When an old friend smiled and said, "Life is being very lifey, isn't it?" he packed loads of wisdom and mindfulness into a five letter, made-up adjective. Lifey is a skill we can practice. When we accept that life is being lifey, we are able to maintain the same even keel when when our kid is injured, or our parent is sick, or we’ve lost our job, or our partner is leaving us as when we’ve gotten the promotion at last, or when we’re head over heels in new love, or when the kids are all getting along. A perspective of life being lifey, in good times and hard times, holds life lightly; trusts that life will change; and understands that life is a series of moments – all of which can be relished.
My husband went fishing over the weekend. He loves this annual trip, and his excitement makes me happy. I will confess that just the thought of having the house to myself for two whole days also makes me happy. Or at least it used to. This time was different. Or maybe it was me that was different. Rather than relishing my time alone I was a little astonished to find I was lonely. It turns out that as my life has changed, so have I. Going forward I will change the way I approach these weekends home alone so that they are a happy break that "who I am now" rather than "who I once was" will enjoy.
Fun is, in a shocking twist, FUN! As someone who loves to work, and who loves her work, discovering pickleball has been a lesson in fun that feels really important. It is good to take a time-out – to hop and bounce like a kid, to focus on something silly, to play with friends, to set aside goals, growth, and gains for some good, old-fashioned fun. Anyone want to play with me?
Having kids in their twenties feels like someone has installed a revolving door on my home. No sooner does one move out than another moves back in. Each time the door spins I feel a surge of resistance to all this change. With practice I am slowly learning to to trust the revolving door of my life - to release my natural resistance and choose instead to welcome each change.
What do you wish you c/would start but can’t/won’t because you are daunted by how long it c/would take you to do it? What if you took a good, hard look at whatever deadline you’ve created in your head for this thing you want to start and gave it a kiss goodbye? What if you decided to shift your focus from “done-ness” to doing? Rather than being focused on the finish line, could you choose to celebrate the fact that you’re doing what you wanted to do? When your inner narrator says (and s/he will), “This will take forever! A lifetime!”, what if you were to choose to reply, as you show up and do the thing, “Luckily a lifetime is exactly how long I have.”?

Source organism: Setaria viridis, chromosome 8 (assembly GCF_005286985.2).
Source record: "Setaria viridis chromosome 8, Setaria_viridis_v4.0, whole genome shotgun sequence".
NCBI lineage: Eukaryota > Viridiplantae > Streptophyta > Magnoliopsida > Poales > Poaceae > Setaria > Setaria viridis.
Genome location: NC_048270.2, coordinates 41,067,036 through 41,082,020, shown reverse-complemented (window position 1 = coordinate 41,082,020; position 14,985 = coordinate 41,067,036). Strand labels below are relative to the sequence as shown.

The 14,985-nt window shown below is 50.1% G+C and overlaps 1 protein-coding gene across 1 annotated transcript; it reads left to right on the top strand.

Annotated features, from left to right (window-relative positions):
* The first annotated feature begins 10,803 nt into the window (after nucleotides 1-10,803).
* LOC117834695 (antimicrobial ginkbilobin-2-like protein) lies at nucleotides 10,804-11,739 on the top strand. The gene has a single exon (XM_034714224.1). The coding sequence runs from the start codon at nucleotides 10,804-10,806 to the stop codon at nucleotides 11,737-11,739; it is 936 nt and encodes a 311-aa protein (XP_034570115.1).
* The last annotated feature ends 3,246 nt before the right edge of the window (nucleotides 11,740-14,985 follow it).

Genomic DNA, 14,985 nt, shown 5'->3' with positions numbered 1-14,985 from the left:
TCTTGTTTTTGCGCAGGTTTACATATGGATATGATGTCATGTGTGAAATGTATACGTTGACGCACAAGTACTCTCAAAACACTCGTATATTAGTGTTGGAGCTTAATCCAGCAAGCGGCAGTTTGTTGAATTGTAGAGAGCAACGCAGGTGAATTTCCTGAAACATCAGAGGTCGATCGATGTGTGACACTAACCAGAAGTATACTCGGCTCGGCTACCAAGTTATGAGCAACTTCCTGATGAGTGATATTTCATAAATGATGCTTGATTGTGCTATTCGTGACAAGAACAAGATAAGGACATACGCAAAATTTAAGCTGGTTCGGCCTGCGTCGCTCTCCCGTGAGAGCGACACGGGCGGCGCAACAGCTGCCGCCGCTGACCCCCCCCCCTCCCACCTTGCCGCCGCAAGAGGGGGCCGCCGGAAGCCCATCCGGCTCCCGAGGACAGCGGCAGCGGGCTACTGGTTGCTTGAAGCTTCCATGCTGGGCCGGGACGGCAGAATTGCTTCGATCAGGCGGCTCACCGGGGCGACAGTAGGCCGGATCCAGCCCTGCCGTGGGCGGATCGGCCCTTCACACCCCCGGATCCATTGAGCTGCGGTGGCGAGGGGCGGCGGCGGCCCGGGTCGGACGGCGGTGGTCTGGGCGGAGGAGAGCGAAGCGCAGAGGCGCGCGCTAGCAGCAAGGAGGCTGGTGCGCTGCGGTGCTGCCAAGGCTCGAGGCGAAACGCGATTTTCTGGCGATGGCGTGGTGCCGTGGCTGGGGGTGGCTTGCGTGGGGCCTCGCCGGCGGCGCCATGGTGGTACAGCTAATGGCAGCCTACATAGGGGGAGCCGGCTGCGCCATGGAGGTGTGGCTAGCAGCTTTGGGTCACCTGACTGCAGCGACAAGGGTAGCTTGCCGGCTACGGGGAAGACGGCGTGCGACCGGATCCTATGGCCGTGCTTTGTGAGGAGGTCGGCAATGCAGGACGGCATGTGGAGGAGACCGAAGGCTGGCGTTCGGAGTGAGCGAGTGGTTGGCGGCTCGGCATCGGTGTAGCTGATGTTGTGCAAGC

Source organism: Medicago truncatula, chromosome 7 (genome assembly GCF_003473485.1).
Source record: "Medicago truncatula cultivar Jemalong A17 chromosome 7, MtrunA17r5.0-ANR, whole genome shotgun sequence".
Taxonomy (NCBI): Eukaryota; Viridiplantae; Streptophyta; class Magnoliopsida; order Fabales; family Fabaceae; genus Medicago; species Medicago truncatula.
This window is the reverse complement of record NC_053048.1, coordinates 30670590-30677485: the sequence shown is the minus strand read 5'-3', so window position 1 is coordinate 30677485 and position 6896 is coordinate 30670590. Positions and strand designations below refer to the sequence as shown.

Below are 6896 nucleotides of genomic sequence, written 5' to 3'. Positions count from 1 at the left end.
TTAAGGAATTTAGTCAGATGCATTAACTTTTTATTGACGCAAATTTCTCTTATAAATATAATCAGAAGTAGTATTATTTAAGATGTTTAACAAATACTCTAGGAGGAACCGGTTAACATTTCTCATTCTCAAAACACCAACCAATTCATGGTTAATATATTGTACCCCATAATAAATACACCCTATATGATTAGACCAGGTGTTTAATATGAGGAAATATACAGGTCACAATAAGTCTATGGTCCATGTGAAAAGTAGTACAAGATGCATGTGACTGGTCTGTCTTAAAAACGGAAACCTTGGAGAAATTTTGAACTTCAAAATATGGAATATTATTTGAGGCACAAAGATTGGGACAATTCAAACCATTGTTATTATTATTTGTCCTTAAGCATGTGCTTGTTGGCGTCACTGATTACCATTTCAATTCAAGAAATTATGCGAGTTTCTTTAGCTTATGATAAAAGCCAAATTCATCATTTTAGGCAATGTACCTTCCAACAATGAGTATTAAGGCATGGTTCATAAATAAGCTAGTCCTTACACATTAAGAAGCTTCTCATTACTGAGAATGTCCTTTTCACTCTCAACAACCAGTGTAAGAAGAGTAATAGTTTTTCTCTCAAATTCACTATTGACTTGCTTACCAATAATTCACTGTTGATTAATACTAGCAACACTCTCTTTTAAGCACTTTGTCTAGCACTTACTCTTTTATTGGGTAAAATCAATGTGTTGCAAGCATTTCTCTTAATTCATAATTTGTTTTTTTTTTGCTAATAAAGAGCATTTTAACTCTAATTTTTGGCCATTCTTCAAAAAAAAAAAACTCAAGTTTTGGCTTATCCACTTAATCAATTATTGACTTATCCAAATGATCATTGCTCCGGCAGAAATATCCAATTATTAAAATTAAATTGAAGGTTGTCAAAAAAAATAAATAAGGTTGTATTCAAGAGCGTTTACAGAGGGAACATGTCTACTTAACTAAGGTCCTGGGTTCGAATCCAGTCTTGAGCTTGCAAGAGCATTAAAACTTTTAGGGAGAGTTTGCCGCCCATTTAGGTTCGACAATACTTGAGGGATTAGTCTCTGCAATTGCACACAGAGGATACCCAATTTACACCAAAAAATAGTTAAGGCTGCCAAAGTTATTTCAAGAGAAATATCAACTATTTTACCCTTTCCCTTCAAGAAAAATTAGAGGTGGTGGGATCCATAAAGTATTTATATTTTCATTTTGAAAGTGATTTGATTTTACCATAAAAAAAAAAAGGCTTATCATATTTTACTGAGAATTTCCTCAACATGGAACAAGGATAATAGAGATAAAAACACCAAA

One of the hardest thing for us humans is not knowing. For me, the process of allowing new information to rearrange stories that have been mine for as long as I can remember can feel a lot like standing up after sitting cross legged for too long. Though it hurts to move when my legs are asleep, the only way forward is to press gently and slowly through the resistance of my body. Once I’m moving again, I always feel better. (Same goes for the mental process, by the way!)
I don’t like messes – physical or the less tangible kinds. I prefer order in my environment – bookshelves organized, laundry put away, gardens weeded, to do lists filled with more checked off tasks than not. In short, messes make me uncomfortable, antsy, and agitated. I am learning through my practices of yoga and meditation that many of life’s messes, though uncomfortable and sometimes painful, can be the fertile soil of growth and change – but only if I resist the urge to clean them up.
“I was thinking about the GPS in my car. It never gets annoyed at me. If I make a mistake, it says, ‘Recalculating.’” Have you ever considered the spiritual role model your GPS could be? Calm. Even keeled. Gracious. Creative. Endlessly patient. Even (especially!) when finding solutions to some ludicrous mistakes and wrong turns. Can you imagine accepting your mistakes and wrong turns with such poise? Can you imagine extending the same grace to your partner or your children? What would it take (short of being a piece of technology) to navigate life with such a certainty that all will be well? That all that is needed is a moment to calculate a new route?
We live every moment at the frontier of what we know and what we don't know. It is at this frontier that we explore the growth and possibility of our lives. Living here - as I learned as a child from Laura Ingalls and her family - requires grace, courage, focus, and a willingness to embrace the reality that none of us know where we are going and that is wonderfully OK.